Why did the police take 36 hours to stop the New Year's rave in Llinars?
2 arrested, 5 investigated and 215 identified after party that prompts questions over Catalan law enforcement
Why did the Catalan police take 36 hours to begin an operation to stop the New Year's rave in Llinars del Vallès, especially given Covid-19?
This was one of the most frequently asked questions throughout the first weekend of 2021 in Catalonia, especially on social media.
Party not spotted in advance
With the controversy at its peak on Saturday evening, shortly after the end of the eviction of roughly 300 people in an abandoned warehouse, the leader of the Mossos police, Josep Lluís Trapero, admitted that they would have been able to stop the party earlier if they had identified more in advance that it was taking place.
Not enough officers
Trapero also said that they needed more officers to perform the operation – in the end, around 200 took part –.
Indeed, on New Year's Eve, 3,000 officers (out of the approximately 17,000 Mossos) were deployed in the annual special operation across the country. On top of them, that night several more police were making sure that the county-level lockdowns in Ripollès and Cerdanya were respected.
The head of the Mossos also explained that once they were aware of the rave, they also needed to gather more information on the site and on the people who were taking place.
Lack of sunlight
According to him, the operation to evict the partygoers began in the early hours of New Year, but in the end the law enforcement leadership decided that more time was needed to plan.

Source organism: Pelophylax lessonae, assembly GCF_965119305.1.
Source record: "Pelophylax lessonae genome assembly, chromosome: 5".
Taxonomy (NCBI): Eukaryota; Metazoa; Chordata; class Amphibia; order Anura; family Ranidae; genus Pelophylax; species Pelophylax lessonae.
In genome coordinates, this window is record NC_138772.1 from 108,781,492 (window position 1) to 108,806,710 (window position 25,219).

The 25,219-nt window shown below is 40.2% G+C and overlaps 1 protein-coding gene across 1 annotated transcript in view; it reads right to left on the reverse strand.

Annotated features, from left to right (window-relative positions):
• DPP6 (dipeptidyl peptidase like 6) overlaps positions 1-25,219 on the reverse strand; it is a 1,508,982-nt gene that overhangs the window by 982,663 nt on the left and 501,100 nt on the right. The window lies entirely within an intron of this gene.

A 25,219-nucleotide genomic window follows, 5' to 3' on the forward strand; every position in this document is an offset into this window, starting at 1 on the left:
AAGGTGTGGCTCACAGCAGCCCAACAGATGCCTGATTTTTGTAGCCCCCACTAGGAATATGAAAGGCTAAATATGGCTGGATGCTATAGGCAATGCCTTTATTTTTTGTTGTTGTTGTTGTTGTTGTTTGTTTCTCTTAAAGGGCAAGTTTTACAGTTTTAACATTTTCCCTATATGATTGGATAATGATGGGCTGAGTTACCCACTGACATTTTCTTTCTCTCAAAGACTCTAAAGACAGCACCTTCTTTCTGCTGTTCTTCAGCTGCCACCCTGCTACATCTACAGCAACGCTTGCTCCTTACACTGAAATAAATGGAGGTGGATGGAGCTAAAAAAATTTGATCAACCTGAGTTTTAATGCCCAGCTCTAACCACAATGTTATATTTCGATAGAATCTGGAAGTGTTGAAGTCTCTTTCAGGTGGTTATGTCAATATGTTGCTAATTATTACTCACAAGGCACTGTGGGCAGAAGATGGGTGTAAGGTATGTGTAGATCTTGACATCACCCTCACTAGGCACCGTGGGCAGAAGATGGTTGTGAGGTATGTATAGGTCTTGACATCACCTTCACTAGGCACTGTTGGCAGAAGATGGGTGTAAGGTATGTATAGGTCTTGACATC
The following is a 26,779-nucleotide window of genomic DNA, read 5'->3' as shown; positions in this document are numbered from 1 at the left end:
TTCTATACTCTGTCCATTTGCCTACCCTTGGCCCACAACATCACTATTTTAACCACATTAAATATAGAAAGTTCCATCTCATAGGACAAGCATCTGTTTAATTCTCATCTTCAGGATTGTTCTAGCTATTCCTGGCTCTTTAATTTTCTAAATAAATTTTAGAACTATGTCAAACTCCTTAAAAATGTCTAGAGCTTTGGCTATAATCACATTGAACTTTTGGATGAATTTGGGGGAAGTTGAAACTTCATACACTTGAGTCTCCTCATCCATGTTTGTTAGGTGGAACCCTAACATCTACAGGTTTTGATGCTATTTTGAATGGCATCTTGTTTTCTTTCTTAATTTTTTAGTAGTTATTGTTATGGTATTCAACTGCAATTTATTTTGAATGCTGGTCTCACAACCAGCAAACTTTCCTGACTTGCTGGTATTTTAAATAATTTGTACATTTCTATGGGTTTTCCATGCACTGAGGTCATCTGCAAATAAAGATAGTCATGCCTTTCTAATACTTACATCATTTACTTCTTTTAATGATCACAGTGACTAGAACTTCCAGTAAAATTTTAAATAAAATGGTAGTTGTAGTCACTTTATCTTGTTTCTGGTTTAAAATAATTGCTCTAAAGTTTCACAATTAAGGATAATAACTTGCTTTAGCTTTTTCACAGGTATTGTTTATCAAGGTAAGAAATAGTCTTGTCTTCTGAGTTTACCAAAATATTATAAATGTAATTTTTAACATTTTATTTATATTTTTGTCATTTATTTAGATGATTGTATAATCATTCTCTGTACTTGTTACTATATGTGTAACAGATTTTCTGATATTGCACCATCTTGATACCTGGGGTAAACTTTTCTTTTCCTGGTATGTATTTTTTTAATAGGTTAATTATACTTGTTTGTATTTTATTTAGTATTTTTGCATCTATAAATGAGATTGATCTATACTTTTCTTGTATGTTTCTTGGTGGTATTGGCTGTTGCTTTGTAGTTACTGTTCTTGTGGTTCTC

For Trapero, it was a "serious problem, but not urgent" and the eviction had to be done properly.
He said that "probably" they could have stopped the event in the evening of January 1, but they needed "sunlight" to perform the operation.
Pere Ferrer, another Mossos senior official, said on Saturday afternoon that "a hasty operation in the early hours of January 1 would not have had guarantees for anyone: neither the participants nor the officers."
Pandemic impact and government row
Speaking in the same press conference, interior minister Miquel Sàmper said that the event in Llinars del Vallès was not only a matter of public order, but also public health.
Therefore both of them justified asking the health department on January 1 how to proceed before beginning the eviction, which prompted a row within the government.
The health ministry replied that they had never been requested a protocol before stopping an illegal party and urged their government partners to "not use the health department as an excuse to not evict them."
Authorities decided to not perform Covid-19 tests on participants, but those who had to drive out of the place were tested for alcohol and drugs – with one positive for narcotics.
Up to 300 people partying with fines of up to €600,000
Between 200 and 300 people joined an illegal rave party in Llinars del Vallès (40km north-east of Barcelona) to bid farewell to 2020.
Not only did they break the rules as a maximum of 10 people in gatherings were allowed, but two nights later, the party was still on on Saturday morning – and partygoers wanted to stay until Monday.
To the bewilderment of the nightlife sector – banned for nine months –, and also to the surprise of part of the public expressed on social media, the Mossos d'Esquadra police only began stopping the party on January 2 at midday, 36 hours into 2021.
The law enforcement officers identified 215 people, who will be fined up to €3,000 each for skipping the health regulations, while the two organizers were arrested and a judge will decide whether they are released in the next few hours. They could face fines of up to €600,000 each. Five more people are being investigated for disobedience.
Some of the rave attendees are foreigners, with a number of French, Belgian, Dutch and Italian young people, but the Catalan News Agency (ACN) has also observed the presence of Catalan people.
Sàmper admitted that it would be "complicated" to get the fines paid for those who live abroad.